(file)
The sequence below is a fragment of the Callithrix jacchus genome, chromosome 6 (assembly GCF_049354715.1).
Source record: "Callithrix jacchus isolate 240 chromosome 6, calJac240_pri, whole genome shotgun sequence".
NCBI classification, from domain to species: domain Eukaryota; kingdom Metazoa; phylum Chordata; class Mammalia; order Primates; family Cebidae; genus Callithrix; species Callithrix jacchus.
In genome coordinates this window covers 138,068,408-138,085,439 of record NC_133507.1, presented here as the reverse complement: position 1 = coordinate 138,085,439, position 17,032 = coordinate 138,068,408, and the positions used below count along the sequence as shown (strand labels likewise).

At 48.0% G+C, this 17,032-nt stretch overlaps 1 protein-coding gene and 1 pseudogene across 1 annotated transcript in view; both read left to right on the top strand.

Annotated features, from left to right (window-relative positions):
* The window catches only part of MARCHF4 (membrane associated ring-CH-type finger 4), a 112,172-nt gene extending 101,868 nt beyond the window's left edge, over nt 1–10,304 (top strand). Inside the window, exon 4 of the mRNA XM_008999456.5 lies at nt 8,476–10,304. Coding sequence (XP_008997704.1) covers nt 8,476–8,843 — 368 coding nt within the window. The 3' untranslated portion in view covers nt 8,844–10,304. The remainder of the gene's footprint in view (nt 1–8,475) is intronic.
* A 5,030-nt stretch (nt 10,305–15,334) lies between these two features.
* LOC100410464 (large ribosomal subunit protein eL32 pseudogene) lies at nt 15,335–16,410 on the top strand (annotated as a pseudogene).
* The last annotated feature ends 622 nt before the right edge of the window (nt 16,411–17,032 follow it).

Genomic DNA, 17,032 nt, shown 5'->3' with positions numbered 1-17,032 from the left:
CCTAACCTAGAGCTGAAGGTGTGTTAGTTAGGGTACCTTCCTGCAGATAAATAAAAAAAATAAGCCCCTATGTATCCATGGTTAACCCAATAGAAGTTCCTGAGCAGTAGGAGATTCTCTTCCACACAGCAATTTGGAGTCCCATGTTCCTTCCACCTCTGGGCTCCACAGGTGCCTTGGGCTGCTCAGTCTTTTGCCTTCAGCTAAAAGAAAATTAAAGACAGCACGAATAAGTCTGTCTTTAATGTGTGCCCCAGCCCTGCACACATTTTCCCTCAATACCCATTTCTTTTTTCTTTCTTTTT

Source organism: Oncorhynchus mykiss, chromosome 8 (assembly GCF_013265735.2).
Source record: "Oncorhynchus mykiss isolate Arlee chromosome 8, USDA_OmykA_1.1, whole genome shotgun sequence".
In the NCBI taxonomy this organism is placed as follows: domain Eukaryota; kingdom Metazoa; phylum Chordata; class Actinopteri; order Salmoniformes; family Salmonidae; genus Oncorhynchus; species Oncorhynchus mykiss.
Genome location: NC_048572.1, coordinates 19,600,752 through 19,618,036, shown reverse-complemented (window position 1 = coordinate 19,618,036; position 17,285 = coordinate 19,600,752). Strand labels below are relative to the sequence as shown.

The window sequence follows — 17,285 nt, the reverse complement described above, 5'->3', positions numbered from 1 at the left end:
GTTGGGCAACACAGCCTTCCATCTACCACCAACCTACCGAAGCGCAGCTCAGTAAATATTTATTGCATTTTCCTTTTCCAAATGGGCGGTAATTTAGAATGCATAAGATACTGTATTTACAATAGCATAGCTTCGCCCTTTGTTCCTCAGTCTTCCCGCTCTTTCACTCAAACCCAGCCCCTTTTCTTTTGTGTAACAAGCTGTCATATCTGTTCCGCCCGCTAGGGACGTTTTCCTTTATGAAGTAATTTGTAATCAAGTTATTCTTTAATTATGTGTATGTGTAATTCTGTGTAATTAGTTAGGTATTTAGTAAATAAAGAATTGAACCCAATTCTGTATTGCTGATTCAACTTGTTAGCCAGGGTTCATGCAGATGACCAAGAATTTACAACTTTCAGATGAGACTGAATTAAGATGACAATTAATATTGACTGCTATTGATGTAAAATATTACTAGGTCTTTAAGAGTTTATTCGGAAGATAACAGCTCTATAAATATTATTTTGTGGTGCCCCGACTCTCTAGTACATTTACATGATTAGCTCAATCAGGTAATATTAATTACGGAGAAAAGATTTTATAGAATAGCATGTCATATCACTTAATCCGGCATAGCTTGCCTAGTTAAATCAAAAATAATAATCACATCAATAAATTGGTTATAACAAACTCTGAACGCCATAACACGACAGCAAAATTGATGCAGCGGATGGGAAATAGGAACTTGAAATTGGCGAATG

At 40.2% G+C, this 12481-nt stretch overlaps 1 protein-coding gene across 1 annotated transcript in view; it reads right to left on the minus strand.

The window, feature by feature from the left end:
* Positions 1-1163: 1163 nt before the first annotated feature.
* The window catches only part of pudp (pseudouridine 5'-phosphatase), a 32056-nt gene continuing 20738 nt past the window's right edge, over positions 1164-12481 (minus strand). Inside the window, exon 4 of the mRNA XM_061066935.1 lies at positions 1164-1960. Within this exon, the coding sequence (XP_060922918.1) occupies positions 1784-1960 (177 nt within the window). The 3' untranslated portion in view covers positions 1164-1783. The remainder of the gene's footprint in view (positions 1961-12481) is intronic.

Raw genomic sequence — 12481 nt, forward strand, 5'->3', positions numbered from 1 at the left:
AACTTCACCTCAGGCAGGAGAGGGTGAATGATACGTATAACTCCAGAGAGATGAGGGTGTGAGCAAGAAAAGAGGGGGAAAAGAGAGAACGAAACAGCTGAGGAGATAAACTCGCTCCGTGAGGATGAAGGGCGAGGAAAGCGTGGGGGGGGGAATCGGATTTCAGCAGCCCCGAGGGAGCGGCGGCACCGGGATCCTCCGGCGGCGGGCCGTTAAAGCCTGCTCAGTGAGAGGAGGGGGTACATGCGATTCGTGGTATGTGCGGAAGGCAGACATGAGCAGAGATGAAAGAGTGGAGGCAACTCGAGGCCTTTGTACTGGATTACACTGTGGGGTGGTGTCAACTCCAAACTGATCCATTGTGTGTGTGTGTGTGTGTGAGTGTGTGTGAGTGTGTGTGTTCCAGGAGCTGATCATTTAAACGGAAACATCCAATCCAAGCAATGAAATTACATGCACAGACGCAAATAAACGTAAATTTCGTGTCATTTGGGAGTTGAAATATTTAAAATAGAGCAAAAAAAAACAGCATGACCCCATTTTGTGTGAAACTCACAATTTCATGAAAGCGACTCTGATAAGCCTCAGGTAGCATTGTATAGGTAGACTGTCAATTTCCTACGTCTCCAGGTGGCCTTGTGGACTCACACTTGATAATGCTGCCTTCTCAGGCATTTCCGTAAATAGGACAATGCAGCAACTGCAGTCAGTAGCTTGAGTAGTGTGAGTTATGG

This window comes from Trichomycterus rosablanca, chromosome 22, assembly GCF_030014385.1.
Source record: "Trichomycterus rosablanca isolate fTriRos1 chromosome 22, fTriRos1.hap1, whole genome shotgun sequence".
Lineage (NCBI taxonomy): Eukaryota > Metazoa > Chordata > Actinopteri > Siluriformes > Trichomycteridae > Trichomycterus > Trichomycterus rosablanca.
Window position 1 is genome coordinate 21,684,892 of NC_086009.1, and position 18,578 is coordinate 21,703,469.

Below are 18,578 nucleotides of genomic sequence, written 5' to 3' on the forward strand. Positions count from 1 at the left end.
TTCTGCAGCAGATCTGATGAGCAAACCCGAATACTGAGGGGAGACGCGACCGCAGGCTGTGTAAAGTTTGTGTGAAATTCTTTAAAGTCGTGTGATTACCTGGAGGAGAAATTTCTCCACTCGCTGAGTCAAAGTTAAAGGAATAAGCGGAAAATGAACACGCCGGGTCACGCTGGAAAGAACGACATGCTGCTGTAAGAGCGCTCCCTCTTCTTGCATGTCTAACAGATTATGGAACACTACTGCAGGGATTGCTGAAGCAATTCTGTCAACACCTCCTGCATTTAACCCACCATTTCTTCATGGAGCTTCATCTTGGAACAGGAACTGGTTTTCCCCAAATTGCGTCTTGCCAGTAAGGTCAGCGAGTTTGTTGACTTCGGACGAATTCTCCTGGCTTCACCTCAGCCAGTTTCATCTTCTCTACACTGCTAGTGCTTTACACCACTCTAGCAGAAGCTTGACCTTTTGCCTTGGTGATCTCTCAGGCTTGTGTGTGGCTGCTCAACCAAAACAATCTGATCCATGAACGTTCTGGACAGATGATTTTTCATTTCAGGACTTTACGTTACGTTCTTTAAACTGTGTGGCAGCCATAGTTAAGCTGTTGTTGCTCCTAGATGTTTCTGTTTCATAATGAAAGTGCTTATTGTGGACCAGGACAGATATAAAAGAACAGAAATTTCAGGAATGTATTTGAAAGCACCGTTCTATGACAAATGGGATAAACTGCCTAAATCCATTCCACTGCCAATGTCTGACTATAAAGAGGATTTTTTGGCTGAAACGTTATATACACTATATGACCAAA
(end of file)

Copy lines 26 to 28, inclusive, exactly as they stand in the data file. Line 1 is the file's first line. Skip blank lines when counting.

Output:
Source record: "Trichomycterus rosablanca isolate fTriRos1 chromosome 22, fTriRos1.hap1, whole genome shotgun sequence".
Lineage (NCBI taxonomy): Eukaryota > Metazoa > Chordata > Actinopteri > Siluriformes > Trichomycteridae > Trichomycterus > Trichomycterus rosablanca.
Window position 1 is genome coordinate 21,684,892 of NC_086009.1, and position 18,578 is coordinate 21,703,469.